Head into any Starbucks in LA and you’ll see a bunch of people with laptops trying to fix broken second acts. Since neither of us barely can get our writing done in a book-lined study where the sound of a pin dropping is likely to ruin a morning’s work, it’s amazing to see these laptops clacking over the sound of loud conversations, toddlers having temper tantrums and music we didn’t select. As we looked around, it made us think of Hemingway’s famous answer to the question, “How do you write?” His often quoted line from the Paris Review interview is, “With a no. 2 pencil.”
Similarly, we notice that some screenwriters enjoy the solitude of writing alone, while others enjoy working with partners…and some go both ways. Writing with a partner is a unique sociological study that we’re sure will be undertaken someday, when a sociologist can be found who has enough patience to work with screenwriters. Until he or she comes along, we’d like to share some interesting patterns in the way writing partners approach the writing task in our book Now That’s Funny! The Art and Craft of Comedy Writing.
In our book, we gave solo writers and teams a generic comedy premise about a mother who had to move in with her grown daughter and asked them to develop it. We told them there were no rules, no boundaries…they could go any way they wanted with it. That was just as well since they are writers not accountants; they wouldn’t have followed our instructions anyway.
Of the 24 interviews in the book, five of them were with writing teams. Although we found many differences in the way these teams worked, there was one common thread that ran through all of the interviews. We asked everyone the question, “How do you know if what you come up with is funny?” Each team came up with the same answer. “If I can make my partner laugh…it’s funny.”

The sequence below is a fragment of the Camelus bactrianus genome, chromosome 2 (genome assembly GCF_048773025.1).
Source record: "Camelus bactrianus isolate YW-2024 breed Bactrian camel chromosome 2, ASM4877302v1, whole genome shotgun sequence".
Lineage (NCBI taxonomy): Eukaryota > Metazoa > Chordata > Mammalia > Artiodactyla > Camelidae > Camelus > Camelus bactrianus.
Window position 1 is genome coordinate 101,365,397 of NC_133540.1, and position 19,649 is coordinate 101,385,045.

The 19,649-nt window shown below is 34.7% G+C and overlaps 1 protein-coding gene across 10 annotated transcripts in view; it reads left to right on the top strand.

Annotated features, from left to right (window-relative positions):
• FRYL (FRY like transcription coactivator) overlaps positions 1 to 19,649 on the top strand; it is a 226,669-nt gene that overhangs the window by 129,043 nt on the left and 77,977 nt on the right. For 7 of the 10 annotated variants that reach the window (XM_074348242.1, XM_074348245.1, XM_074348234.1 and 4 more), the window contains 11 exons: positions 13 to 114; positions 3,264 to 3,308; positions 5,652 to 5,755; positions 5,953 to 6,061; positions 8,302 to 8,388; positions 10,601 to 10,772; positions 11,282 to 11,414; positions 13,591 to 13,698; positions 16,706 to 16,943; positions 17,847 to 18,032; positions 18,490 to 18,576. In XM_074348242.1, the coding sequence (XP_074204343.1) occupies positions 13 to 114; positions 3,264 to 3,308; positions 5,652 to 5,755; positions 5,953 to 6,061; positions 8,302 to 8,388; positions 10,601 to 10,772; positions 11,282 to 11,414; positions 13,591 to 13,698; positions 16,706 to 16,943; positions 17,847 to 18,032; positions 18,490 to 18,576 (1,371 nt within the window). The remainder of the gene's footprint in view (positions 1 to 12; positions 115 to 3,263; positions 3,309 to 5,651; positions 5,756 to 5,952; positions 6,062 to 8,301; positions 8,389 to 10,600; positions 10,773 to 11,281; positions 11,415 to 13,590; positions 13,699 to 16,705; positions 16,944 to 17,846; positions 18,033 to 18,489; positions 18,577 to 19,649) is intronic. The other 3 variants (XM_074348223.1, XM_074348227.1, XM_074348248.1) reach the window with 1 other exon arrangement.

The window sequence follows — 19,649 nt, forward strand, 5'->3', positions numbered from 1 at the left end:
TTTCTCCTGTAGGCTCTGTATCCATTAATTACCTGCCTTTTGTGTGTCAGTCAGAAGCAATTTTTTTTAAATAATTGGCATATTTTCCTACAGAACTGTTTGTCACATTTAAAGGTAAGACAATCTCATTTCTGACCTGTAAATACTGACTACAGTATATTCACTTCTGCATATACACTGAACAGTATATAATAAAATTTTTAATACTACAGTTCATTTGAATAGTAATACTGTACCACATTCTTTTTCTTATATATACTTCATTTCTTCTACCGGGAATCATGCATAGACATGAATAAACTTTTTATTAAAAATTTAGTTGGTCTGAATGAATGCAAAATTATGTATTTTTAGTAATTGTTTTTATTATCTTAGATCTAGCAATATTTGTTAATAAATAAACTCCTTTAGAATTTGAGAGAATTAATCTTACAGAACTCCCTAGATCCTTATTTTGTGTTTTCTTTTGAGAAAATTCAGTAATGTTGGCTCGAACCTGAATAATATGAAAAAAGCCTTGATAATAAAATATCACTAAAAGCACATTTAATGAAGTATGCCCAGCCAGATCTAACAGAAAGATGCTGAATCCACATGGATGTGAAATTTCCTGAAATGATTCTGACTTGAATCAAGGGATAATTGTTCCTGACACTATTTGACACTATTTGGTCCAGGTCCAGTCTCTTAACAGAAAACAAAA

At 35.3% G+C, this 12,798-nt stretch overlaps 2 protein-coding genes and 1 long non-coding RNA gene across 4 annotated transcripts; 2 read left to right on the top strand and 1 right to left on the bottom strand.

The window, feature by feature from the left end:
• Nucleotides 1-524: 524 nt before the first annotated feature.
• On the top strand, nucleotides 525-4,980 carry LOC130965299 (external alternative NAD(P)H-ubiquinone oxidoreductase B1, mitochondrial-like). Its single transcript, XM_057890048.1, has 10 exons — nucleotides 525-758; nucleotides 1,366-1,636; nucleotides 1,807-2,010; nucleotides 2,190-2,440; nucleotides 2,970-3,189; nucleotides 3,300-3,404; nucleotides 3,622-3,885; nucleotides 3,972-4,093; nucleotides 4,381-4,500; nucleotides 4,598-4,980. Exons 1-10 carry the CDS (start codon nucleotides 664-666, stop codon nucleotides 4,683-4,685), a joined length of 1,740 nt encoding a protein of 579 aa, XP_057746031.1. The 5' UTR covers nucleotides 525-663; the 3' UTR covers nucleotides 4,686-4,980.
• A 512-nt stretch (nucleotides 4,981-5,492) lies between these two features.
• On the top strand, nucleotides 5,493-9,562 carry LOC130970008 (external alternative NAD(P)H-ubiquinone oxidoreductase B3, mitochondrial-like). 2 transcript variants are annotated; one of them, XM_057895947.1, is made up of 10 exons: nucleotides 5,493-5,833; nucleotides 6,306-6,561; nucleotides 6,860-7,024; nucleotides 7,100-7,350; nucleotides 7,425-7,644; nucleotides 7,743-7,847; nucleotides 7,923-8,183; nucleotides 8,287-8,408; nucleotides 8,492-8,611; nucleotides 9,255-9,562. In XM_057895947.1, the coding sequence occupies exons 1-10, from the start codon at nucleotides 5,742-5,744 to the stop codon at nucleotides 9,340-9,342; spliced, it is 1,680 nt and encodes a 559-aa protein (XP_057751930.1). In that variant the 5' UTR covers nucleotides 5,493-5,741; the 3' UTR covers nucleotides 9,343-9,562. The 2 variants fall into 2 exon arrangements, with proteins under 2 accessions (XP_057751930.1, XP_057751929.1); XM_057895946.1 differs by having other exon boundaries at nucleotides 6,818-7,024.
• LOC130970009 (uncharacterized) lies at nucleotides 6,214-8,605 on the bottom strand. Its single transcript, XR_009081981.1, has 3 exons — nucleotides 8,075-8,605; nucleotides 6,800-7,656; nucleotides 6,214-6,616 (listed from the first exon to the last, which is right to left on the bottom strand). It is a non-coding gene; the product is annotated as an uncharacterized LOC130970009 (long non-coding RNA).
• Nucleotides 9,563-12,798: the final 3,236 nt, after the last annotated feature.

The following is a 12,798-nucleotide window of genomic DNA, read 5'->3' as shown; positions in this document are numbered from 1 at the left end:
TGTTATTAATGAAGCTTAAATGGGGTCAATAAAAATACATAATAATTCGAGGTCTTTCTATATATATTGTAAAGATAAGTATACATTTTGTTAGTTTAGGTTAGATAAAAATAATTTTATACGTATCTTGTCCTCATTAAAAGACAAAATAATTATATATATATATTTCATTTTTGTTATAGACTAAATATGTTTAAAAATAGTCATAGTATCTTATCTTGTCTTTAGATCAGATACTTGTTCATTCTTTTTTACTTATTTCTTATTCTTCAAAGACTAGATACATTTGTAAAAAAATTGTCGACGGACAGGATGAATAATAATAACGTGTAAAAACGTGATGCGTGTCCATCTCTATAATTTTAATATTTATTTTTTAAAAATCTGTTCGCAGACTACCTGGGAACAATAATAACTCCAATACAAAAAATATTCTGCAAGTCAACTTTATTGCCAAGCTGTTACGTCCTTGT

As we point out how Marc Sheffler and Paul Chitlik work, what struck us was how each idea triggered an idea in the other. As you read the description, notice that we were too lazy make actual quotes and just keep saying, “Then the other guy…” It’s just because we wanted to capture the idea of the flow of ideas between them:
When Marc and Paul begin developing the premise, one yells out, My cousin just moved to Phoenix where tons of old people are retiring. Then the other one says, Jews don’t square dance. Then the other yells out that square dancing is really hot. Everybody gets laid after a square dance…little known fact. The other suggests that it might be better to have the story set in San Bernardino cause it’s sort of similar desert country, but closer to LA which they know more about. The other says, that’s where the Hell’s Angeles started. The story could be set in a Harley Shop, his partner says. Yeah, and they only turn out two bikes a year because the shop is populated with ex-cons who are really using the shop as a front to sell crystal meth.
Marc and Paul’s modus operandi is that one comes up with an idea the other says, “That gives me a great idea,” and they go back and forth until they both agree that they’ve gotten to where they need to go. Marc and Paul work on the story and then one of them takes a shot at writing the script. When he finishes it, he emails it off and this process continues until they agree that the script sounds like it was written by one person.